MS requires a perspective unique to each person.  My reading of that file and my own observations are 'consistent' with Patti's medical history.


If Patti were able to direct her own care this could be a different story.


I DO NOT try to keep up monthly, quarterly at best, unless needed. Transition has brought many logistical changes in his area beneficial to both of us.


A caregiver is an invaluable resource, a complete patient history. Most importantly to me, the role of ADVOCATE should not be subordinated no matter how many medical resources surround a person.

Tuesday, February 22, 2005

Caregiving devours time ...

Spending a day doing some Spring Cleaning (I have given up on Winter); I was reminded that Caregiving is more often than not about the extra homemaking. Housecleaning, laundry, yard and garden, shopping, cooking, household maintenance & repair, vehicle maintenance & repair, paperwork, driving, and so much more – you progressively gain the other person’s share and past roles. You may have to ‘learn’ new skills <grin>, at the least you will loose significant “me” time.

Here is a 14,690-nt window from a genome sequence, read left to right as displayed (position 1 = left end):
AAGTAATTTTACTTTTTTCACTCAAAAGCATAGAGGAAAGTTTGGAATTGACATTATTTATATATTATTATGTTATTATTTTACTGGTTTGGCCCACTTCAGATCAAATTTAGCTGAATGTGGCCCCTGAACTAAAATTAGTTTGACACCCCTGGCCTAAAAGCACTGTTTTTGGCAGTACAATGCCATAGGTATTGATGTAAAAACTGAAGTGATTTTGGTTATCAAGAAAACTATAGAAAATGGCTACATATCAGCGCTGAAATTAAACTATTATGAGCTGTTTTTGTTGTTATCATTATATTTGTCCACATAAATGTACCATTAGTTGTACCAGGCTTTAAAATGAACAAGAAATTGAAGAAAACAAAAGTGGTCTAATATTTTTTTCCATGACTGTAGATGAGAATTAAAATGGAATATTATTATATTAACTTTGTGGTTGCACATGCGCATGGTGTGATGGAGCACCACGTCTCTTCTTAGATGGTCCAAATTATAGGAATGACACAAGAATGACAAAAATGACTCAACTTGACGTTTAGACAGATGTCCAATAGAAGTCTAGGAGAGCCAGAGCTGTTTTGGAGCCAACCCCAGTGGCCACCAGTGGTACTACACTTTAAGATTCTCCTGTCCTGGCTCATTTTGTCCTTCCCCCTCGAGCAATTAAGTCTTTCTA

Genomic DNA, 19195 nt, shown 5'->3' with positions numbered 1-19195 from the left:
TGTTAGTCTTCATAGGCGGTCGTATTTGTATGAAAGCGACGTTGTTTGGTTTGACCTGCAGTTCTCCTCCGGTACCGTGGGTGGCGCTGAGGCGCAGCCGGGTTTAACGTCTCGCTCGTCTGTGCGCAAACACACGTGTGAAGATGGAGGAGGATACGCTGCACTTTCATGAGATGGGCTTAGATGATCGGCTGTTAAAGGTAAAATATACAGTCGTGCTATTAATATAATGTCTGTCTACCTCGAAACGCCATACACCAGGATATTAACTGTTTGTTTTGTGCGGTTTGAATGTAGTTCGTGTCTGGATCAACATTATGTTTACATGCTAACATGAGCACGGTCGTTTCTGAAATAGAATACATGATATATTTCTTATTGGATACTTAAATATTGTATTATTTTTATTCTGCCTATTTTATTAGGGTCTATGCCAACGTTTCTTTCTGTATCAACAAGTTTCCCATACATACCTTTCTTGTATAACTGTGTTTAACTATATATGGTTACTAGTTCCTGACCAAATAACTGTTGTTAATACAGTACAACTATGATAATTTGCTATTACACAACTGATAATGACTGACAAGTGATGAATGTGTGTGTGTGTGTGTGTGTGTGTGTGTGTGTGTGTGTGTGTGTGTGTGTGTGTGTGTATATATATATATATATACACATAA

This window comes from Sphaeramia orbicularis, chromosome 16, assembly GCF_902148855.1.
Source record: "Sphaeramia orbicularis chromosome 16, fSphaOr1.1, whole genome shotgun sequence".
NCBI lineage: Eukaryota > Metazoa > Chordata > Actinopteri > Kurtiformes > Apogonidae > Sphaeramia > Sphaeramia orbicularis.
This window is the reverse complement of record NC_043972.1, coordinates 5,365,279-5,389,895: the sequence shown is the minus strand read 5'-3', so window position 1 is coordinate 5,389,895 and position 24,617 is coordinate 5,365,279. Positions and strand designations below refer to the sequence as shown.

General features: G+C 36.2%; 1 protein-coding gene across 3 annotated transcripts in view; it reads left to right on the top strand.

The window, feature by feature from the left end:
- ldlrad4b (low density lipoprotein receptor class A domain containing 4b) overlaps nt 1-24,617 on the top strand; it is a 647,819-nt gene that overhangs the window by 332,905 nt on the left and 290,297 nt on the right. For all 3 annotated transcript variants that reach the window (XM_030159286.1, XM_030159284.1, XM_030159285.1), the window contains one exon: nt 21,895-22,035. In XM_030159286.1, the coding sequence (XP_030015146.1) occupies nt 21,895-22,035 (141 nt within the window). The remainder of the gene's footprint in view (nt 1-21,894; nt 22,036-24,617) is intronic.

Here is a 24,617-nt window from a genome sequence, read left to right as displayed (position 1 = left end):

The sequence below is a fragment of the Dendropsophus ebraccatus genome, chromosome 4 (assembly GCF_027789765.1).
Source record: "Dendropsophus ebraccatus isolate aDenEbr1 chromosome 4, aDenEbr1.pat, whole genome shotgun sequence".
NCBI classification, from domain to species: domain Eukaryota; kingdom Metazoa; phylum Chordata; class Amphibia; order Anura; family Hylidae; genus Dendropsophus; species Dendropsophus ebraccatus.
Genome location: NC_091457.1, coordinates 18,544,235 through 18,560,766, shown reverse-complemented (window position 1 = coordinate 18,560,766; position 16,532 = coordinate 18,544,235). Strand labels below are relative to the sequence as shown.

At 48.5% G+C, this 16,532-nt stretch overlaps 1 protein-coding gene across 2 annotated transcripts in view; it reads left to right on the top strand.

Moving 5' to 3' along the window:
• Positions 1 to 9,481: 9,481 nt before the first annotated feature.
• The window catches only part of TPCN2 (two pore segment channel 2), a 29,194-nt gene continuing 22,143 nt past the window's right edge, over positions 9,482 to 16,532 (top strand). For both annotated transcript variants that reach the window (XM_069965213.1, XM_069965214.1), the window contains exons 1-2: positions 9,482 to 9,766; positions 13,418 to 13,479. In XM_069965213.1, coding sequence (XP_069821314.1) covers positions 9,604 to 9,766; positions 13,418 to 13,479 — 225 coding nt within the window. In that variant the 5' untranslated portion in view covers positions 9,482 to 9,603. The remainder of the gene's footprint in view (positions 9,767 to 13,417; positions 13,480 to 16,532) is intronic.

Caregiving devours your time much like in an old movie when the characters start stripping the train to feed the engine.

Monday, February 21, 2005

Sunday outing and snow

With Patti’s recent peak in memory and cognition skills we rolled the dice and let her choose her own movie on Sunday. Reading her the options she chose "Constantine" starring Keanu Reeves as a kind of supernatural detective. Patti not only enjoyed herself, she never lost interest. I probably would not have chosen that for her so it was fortunate to include her in planning.


MS is however a never ending struggle across many functions. Positives in one area such as recent memory and cognition can lull you into being bushwhacked by problems in other areas with Patti’s level of disability. Fortunately the outing included a stop by her parent’s home which has an accessible shower. Experience has taught me to always be prepared. I always carry a backpack with a change of clothes, Depends, etc. A bowel accident in transit necessitated a shower and change of Depends and clothes.